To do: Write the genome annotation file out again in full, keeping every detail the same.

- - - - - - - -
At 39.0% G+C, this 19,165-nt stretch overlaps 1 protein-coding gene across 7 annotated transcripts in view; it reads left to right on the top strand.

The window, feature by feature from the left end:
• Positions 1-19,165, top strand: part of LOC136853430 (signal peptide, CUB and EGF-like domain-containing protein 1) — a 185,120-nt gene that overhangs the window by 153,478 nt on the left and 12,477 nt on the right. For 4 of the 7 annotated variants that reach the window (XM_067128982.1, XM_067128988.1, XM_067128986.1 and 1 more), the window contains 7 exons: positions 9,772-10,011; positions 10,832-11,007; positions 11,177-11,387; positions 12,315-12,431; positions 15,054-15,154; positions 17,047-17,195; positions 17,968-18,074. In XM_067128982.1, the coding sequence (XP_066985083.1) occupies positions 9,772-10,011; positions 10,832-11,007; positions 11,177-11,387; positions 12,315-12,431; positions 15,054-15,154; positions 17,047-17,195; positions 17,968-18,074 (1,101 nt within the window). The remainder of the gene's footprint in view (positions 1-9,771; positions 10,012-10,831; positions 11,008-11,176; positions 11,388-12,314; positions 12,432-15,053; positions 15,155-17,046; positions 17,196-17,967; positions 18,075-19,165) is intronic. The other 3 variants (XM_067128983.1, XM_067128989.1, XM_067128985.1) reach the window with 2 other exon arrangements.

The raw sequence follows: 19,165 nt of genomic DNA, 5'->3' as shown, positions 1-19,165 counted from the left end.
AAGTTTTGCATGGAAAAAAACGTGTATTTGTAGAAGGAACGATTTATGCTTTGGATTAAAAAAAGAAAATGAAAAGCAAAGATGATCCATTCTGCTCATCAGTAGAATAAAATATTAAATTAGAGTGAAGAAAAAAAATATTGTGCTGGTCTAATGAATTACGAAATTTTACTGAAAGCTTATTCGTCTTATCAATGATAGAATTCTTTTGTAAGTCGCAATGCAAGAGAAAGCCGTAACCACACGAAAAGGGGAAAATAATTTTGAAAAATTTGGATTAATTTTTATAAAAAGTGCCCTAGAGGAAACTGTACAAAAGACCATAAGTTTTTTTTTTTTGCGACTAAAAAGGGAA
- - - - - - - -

At 39.0% G+C, this 19,165-nt stretch overlaps 1 protein-coding gene across 7 annotated transcripts in view; it reads left to right on the top strand.

The window, feature by feature from the left end:
• Positions 1-19,165, top strand: part of LOC136853430 (signal peptide, CUB and EGF-like domain-containing protein 1) — a 185,120-nt gene that overhangs the window by 153,478 nt on the left and 12,477 nt on the right. For 4 of the 7 annotated variants that reach the window (XM_067128982.1, XM_067128988.1, XM_067128986.1 and 1 more), the window contains 7 exons: positions 9,772-10,011; positions 10,832-11,007; positions 11,177-11,387; positions 12,315-12,431; positions 15,054-15,154; positions 17,047-17,195; positions 17,968-18,074. In XM_067128982.1, the coding sequence (XP_066985083.1) occupies positions 9,772-10,011; positions 10,832-11,007; positions 11,177-11,387; positions 12,315-12,431; positions 15,054-15,154; positions 17,047-17,195; positions 17,968-18,074 (1,101 nt within the window). The remainder of the gene's footprint in view (positions 1-9,771; positions 10,012-10,831; positions 11,008-11,176; positions 11,388-12,314; positions 12,432-15,053; positions 15,155-17,046; positions 17,196-17,967; positions 18,075-19,165) is intronic. The other 3 variants (XM_067128983.1, XM_067128989.1, XM_067128985.1) reach the window with 2 other exon arrangements.

The raw sequence follows: 19,165 nt of genomic DNA, 5'->3' as shown, positions 1-19,165 counted from the left end.
AAGTTTTGCATGGAAAAAAACGTGTATTTGTAGAAGGAACGATTTATGCTTTGGATTAAAAAAAGAAAATGAAAAGCAAAGATGATCCATTCTGCTCATCAGTAGAATAAAATATTAAATTAGAGTGAAGAAAAAAAATATTGTGCTGGTCTAATGAATTACGAAATTTTACTGAAAGCTTATTCGTCTTATCAATGATAGAATTCTTTTGTAAGTCGCAATGCAAGAGAAAGCCGTAACCACACGAAAAGGGGAAAATAATTTTGAAAAATTTGGATTAATTTTTATAAAAAGTGCCCTAGAGGAAACTGTACAAAAGACCATAAGTTTTTTTTTTTTGCGACTAAAAAGGGAA